Sunday, July 11, 2010

Homemade Churro Win!!

I'm SO not in to frying things.

Infact, I'd go as far to say that I hate it.

These churros were no exception - I hate having to stand there, monitor the oil, make sure it's not burning, make sure I don't burn myself (fail) etc etc......but the end result was kinda worth it.

These churros were aweeeeeesome!! I've been obsessed with churros ever since I was about 8 years old. I went to Disneyland in USA with my sister and mum and ate this long, soft, sugary, cinnamony piece of dough. And it was deeeeeeeeelicious. Nothing like it in Australia at all - not until a few years ago at least.

I walked past san churro today with my boyfriend and I was like OMG CHURRO WANT!! But I was full from lunch and also broke.

So I came home and made my own.

My kitchen, hair, clothes and infact my whole apartment smells like oil.....but again, it was worth it. If only I had some chocolate on hand to dip those bad boys in......*sigh* it was good enough with cinnamon sugar though!!

This churro recipe was the whole reason I bought this book. I opened it up at the bookshop and the churro recipe was staring at me. I didn't even look at the other recipes - I was sold!! The other recipes do look good though, and I will defo be trying more of them!!

Churros from Sticky, Chewy, Messy, Gooey by Jill O'Connor

1 cup water
1/4 light olive oil (I used vegetable instead, I didn't have light and it said not to use extra virgin)
1/2 tsp salt
1 1/4 cups of plain flour, sifted and then measured (meh I'm not that precise. I just measured and sifted - cause I'm a rebel like that ya know....!!)
4 large eggs (I used 3 because I got sick of beating them in lol)
Peanut or canola oil for frying (I used vegetable)
Sugar & cinnamon for rolling

Combine the water, olive oil and salt in a medium heavy bottom non aluminium saucepan (uhhh.....idk, I just used a saucepan!!). Bring to a full, rolling boil over high heat. Remove from the heat and add the flour all at once. Stir briskly until the dough pulls away from the sides of the pan and fathers in a clump around the spoon. Place the pan over medium heat and stir the batter for 30 - 60 seconds. This gets rid of any excess moisture and also the raw flour taste from the dough.

Line a work surface with foil and turn the dough on to it. Pat the dough in to an 8 inch circle and let cool for 5 mins. Return to the pan and beat in eggs one at a time until the dough smooths out. It should be smooth, slightly sticky, and malleable but firm enough to form soft peaks and be piped or scooped and hold its shape.

Pour oil to a depth of 3 inches in to a saucepan and heat to 365c. Fit a pastry bag with a large star tip (couldn't find my big one.....used a small one instead) and pipe strips of dough into the oil. Fry until golden brown and when cooked transfer to paper towel to drain and then roll in cinnamon sugar mixture.

They were gooooood - crispy on the outside, fluffy on the inside. And in my boyfriends words "why does everything you make turn out so fucking good?!"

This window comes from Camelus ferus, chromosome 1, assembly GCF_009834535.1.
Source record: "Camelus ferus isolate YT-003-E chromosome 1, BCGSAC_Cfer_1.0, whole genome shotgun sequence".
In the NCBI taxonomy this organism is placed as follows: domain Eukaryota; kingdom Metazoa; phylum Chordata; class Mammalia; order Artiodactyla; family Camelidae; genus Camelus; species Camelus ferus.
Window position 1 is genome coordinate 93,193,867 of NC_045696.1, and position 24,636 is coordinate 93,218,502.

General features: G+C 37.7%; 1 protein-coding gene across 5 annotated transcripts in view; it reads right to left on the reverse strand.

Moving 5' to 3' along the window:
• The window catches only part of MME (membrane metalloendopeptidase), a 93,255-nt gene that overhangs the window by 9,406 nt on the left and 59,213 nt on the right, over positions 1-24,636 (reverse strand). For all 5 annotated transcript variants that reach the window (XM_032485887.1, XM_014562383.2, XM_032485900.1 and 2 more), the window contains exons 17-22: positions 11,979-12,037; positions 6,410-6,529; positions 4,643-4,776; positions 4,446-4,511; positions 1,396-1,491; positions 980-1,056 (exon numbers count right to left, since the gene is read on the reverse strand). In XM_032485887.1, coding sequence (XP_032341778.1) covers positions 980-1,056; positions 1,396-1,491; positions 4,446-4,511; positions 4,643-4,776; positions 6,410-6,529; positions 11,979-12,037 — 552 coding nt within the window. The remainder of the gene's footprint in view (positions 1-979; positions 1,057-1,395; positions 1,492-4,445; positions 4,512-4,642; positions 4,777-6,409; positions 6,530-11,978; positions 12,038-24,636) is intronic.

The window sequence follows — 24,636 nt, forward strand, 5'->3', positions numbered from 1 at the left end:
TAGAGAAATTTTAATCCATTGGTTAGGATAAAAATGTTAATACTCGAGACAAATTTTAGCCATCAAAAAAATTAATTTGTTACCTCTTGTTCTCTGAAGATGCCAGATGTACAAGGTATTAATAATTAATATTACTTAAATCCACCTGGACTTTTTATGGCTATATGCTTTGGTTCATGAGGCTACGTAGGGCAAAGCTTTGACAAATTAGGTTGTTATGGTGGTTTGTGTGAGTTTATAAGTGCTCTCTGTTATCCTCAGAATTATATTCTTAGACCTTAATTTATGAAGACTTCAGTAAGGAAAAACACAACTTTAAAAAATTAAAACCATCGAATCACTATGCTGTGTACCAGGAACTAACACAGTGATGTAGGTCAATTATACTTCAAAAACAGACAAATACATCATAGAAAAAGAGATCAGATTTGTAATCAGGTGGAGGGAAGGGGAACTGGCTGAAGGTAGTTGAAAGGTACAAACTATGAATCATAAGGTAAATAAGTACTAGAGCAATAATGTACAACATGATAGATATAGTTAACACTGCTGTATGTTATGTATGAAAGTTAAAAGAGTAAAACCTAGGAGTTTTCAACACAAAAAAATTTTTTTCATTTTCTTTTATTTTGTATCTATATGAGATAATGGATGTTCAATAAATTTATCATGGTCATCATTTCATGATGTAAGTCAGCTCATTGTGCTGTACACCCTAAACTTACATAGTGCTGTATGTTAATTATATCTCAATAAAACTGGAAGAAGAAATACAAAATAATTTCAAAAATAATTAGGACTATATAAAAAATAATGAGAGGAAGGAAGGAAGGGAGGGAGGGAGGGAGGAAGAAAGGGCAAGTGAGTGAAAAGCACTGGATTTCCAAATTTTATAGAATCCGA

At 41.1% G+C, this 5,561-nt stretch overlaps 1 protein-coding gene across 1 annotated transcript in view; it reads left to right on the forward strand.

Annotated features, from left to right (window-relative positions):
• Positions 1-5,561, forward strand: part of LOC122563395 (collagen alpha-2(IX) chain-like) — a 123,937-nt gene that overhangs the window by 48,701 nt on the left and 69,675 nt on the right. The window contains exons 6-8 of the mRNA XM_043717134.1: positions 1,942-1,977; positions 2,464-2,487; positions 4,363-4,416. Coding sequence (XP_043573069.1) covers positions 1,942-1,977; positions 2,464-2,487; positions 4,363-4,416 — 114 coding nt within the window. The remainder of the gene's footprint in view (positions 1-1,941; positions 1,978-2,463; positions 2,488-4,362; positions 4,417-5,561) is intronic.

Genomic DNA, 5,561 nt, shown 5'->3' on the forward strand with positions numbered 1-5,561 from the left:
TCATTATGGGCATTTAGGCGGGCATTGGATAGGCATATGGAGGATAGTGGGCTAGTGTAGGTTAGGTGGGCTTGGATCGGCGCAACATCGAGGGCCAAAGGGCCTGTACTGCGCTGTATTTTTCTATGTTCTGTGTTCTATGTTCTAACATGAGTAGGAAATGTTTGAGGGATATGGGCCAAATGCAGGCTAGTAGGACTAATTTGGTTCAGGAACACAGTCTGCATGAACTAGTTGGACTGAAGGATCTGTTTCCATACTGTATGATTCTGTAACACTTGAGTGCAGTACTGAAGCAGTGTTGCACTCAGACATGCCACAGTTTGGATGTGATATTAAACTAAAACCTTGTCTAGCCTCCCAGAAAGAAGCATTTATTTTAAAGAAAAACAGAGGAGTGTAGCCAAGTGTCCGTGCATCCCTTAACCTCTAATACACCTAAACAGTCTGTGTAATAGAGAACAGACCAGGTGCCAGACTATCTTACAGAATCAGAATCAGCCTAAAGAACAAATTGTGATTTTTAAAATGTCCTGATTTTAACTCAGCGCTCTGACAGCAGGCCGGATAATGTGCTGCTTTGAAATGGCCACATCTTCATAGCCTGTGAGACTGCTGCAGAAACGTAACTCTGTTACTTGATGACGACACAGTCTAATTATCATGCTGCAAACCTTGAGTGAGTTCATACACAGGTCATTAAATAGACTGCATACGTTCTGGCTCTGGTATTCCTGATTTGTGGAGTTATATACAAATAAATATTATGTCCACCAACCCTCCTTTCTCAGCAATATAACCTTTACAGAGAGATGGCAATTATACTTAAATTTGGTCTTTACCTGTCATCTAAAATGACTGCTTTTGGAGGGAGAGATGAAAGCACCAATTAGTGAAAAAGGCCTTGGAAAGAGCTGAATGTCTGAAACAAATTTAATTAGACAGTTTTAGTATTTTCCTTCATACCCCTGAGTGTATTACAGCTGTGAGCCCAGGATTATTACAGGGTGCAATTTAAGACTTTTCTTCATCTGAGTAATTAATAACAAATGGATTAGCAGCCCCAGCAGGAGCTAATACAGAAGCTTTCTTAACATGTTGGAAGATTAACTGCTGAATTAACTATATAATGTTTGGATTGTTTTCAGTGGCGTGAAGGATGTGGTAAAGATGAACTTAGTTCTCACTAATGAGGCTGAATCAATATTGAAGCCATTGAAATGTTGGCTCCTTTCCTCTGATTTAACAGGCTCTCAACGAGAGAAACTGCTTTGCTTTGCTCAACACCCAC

Liz said...

Mmmm I love theme park churros as well. But I've had them in Spain as well and hated them. They make them savoury there with no sugar then you dip them into a hot chocolate, I always felt really sick afterwards from the fat overload.
PS. The second time I had them was just to make sure my first experience wasn't just a one off.

cupcakexgirl said...

Have you been to san churro here Liz?? If not, that's our next port of call me thinks!!

WayneandFarrah said...

YUM, looks divine!
I love San churros, we go there all the time.

Obesebaby said...

that's def. restaurant standard. good job!

betty said...

well done on the churros! im scared to deep fry in oil so i avoid these kind of recipes but i wonder if theres a recipe for baked ones..

Anonymous said...

Where in Spain?
I ask because many authentic Spanish churro recipes, call for very little (if any) fat in the pastry itself - it's flour, water, a pinch or so of salt and, sometimes, baking powder. Some recipes call for up to 2 tbsp. of oil in a dough/paste that yields 10-12 pastries. The bulk of the fat is for frying, and any properly fried food won't absorb much of the oil.
Rich-tasting churros are generally made with choux pastry (or something like it) and contain eggs, cream and/or butter. I'm told that, in Spain, churros are more likely to be made this way nearer to France (but that it's still not standard).
Savory flavor will depend on the oil used for frying. In Andalusia, olive oil is generally used, which can impart a very savory flavor, depending on the darkness of the oil.
Churros are served dusted with icing sugar in Spain, but generally only if they're not served with chocolate.
One is far more likely to encounter choux pastry churros in México, which was ruled (separately) by both France and Spain in its colonial period. Home recipes often use a little oil, but not butter/cream or eggs, and are fried and rolled in sugar or cinnamon sugar.
In my humble opinion, the non-eggy version with cinnamon is best, served with hot chocolate (not nearly as thick in México as it can be in Spain), champurrado or cajete.
But I digress...
Funnily enough, American theme park churros are more likely to include rich ingredients. They're loaded with cinnamon and sugar, which mask the heavy taste.
Random info: In Spain, churros are piped in a round shape. When the pastries are stick-shaped, they're called porras.